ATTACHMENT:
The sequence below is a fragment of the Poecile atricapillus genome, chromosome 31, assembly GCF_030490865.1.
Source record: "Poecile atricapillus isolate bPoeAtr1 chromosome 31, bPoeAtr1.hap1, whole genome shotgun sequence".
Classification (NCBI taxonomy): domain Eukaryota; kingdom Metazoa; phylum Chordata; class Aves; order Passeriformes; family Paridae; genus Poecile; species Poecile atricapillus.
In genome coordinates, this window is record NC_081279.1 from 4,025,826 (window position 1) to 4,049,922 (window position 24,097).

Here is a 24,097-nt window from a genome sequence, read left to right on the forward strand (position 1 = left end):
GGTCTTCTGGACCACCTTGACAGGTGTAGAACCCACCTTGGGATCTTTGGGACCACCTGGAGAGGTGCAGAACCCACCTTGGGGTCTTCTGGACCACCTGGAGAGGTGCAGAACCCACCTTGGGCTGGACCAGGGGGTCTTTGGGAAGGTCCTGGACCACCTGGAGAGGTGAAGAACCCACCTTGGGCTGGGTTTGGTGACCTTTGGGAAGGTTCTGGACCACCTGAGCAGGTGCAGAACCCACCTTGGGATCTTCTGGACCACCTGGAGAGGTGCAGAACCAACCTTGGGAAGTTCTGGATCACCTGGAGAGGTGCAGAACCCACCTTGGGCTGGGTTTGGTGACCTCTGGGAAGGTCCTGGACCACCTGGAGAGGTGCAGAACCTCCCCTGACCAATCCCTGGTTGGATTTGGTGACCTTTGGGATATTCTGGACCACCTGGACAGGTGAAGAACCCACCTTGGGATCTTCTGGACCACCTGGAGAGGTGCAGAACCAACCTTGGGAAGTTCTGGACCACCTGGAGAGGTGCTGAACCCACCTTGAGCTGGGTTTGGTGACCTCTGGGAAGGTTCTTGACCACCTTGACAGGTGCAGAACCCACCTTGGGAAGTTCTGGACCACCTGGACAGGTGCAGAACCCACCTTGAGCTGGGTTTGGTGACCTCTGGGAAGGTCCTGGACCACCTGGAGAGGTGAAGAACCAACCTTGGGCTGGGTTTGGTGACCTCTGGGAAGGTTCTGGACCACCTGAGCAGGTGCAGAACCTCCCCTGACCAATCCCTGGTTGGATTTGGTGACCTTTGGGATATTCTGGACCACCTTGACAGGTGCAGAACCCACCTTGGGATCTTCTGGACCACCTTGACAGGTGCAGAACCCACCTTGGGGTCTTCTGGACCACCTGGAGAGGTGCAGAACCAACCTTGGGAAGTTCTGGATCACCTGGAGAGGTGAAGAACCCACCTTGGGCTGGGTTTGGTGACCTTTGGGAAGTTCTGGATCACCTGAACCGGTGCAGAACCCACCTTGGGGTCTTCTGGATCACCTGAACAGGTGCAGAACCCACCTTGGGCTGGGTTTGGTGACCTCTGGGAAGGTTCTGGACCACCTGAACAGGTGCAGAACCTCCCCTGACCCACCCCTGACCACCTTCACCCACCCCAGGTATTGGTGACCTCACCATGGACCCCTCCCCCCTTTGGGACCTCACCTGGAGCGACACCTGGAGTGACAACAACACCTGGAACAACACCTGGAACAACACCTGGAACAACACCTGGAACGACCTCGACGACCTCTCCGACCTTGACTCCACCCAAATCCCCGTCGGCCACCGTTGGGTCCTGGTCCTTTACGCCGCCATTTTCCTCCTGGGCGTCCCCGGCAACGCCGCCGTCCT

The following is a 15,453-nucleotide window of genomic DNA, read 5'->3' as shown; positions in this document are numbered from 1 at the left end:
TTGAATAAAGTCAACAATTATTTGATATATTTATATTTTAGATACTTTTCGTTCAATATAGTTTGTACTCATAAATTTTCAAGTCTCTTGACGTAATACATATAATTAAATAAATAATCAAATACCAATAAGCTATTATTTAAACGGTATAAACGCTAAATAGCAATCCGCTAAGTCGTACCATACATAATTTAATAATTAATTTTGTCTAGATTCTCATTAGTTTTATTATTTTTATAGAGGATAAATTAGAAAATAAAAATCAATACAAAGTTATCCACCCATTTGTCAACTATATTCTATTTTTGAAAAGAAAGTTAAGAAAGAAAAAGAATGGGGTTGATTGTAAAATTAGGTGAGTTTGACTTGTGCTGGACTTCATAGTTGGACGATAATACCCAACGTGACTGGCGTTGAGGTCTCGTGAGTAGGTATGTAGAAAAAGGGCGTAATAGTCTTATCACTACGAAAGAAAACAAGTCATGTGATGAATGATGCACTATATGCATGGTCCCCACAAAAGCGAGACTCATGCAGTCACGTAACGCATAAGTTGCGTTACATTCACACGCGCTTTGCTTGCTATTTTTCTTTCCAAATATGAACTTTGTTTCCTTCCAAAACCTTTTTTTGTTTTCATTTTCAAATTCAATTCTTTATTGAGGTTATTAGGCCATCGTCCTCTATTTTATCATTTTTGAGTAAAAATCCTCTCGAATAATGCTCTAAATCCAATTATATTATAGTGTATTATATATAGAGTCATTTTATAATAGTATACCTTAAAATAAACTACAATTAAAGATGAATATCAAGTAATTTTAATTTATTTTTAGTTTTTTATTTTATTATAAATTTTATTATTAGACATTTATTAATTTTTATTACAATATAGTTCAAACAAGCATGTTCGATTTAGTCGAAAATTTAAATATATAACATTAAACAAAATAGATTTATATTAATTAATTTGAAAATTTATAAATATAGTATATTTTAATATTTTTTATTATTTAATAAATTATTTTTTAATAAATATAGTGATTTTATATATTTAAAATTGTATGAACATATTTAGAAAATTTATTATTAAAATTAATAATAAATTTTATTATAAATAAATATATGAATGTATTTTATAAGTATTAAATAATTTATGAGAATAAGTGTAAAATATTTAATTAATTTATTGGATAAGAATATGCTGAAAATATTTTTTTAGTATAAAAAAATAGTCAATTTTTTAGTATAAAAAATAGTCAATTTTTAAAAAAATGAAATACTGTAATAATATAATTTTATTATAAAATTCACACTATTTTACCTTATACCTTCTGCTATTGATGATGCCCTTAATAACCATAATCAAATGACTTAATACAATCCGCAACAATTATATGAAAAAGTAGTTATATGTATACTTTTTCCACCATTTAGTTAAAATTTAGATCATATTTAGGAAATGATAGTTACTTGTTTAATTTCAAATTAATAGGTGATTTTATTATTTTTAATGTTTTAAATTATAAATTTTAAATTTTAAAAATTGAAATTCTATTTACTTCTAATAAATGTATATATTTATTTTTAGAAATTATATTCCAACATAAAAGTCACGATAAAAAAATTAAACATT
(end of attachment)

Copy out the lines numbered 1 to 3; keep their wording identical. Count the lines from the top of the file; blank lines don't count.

The sequence below is a fragment of the Poecile atricapillus genome, chromosome 31, assembly GCF_030490865.1.
Source record: "Poecile atricapillus isolate bPoeAtr1 chromosome 31, bPoeAtr1.hap1, whole genome shotgun sequence".
Classification (NCBI taxonomy): domain Eukaryota; kingdom Metazoa; phylum Chordata; class Aves; order Passeriformes; family Paridae; genus Poecile; species Poecile atricapillus.